The past year has seen a flurry of unprecedented market events that have jolted currency and interest rate markets. The fallout from the UK’s vote to leave the EU, Donald Trump’s victory in the US presidential elections and China’s strict capital controls – all of these market disruptions have focused attention not just on the ability to implement bespoke solutions, but also on the ability to execute them in a timely and efficient way.
Against this backdrop, OCBC has been at the forefront of creative thinking that has helped its clients navigate these choppy waters.
“The bulk of our structured solutions are targeted at customers who need to hedge their forex exposure, but we also do a lot of interest rate hedging,” says Gerard Tan, team head of foreign exchange and structured products at the Singaporean bank. “Forex hedging, interest rate hedging, cross-currency swaps, cross-border funding solutions – we offer the full suite.”
This year, OCBC has focused on strengthening its credit-linked investment business in order to provide value to clients that have operations in places where it is expensive to raise onshore funding.
In one structured solution offered this year, a Singapore-based client was looking for a funding solution for its Indonesian operations.
Given that Indonesia’s benchmark interest rate is 4.5%, borrowing costs are significantly higher than in the client’s home country of Singapore, where they are linked to the exchange rate with the US dollar.
Furthermore, taking out a loan in Singapore would have required the client to use its onshore assets as collateral – something it was not eager to do, since most of its cash sits with the headquarters.
A credit-linked note (CLN) issued from OCBC’s head office in Singapore was the perfect solution and the client’s financing requirements could be met.
“By doing this, we were able to offer a more competitive solution. In addition, we were able to reduce the customer’s FX exposure by incorporating an FX hedging component/structure as well. The offshore structure provided a safety net for the bank,” says Wee Wei Min, OCBC’s global head of treasury advisory.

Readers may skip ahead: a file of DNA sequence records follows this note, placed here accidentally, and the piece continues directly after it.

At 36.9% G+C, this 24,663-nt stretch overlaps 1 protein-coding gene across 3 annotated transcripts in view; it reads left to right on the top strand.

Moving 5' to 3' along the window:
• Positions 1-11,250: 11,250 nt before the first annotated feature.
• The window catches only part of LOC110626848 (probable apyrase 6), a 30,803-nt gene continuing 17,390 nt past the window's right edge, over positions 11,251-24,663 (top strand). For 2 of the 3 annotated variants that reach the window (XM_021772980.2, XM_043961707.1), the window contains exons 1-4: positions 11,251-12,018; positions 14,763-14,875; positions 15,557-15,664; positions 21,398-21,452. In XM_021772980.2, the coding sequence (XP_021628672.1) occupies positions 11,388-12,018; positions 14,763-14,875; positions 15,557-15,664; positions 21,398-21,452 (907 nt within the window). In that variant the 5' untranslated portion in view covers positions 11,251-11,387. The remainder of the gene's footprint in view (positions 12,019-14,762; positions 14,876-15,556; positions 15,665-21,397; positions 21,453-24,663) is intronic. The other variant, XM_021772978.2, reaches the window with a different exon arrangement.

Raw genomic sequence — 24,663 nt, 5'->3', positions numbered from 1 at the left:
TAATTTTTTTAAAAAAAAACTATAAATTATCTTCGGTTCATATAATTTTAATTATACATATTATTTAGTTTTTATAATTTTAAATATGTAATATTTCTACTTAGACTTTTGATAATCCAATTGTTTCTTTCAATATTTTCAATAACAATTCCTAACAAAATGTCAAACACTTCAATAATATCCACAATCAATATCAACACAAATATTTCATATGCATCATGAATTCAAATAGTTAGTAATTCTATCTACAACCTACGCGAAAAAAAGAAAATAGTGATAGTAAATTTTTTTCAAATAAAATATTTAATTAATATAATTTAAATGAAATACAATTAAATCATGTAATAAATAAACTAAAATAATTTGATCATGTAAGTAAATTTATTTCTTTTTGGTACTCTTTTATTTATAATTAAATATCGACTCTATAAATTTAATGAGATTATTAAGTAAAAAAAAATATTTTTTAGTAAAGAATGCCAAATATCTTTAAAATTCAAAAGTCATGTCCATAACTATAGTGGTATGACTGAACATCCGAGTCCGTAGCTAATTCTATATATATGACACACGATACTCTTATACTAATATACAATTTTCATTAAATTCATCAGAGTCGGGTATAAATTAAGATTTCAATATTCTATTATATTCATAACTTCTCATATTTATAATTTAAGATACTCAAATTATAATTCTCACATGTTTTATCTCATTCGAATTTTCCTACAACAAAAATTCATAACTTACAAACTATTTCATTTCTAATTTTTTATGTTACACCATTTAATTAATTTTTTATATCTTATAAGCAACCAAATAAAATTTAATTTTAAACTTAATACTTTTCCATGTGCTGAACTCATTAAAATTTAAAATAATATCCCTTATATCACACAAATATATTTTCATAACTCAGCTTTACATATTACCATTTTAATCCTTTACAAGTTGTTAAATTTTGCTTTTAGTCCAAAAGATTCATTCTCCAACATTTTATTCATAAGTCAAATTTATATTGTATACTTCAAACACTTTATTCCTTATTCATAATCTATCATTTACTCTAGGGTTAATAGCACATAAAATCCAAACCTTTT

“Another illustration of the effectiveness of the solution is intended for multinational corporate clients,” adds Tan. “One client had cash pooling in Singapore, where the regional business funds are put on a regular basis, and faced issues with its cashflows. We managed to use our cross-border funding solution to create a synthetic cash-pooling structure to overcome these cashflow problems.”
Cash pooling is typically done on a quarterly basis by companies that want to improve liquidity management and optimise interest rate payments.
The bank’s treasury department has also been active with managing event risks. In one case, ahead of the Brexit vote last year, the bank began engaging a client on the risk of the sudden depreciation of sterling, which would have impacted its receivables.
“The client started to move away from spot transactions and to use more options, in this case the cancellable forwards, to hedge their British pound and US dollar exposure. Over that period of time, we helped the client beat the market rates,” says Tan.
This structure was so successful that the client channelled all of its hedging requirements to OCBC, amounting to approximately £140 million ($188 million) a year, says Tan.
The bank remains a forex powerhouse in Singapore and is an active participant in G7 and major currency crosses. It is also a key market-maker in many of Asia’s main currencies as well as non-deliverable forwards, and remains the main liquidity provider for forex derivatives involving Singapore dollar crosses, with more than $600 million achieved over the past one year.
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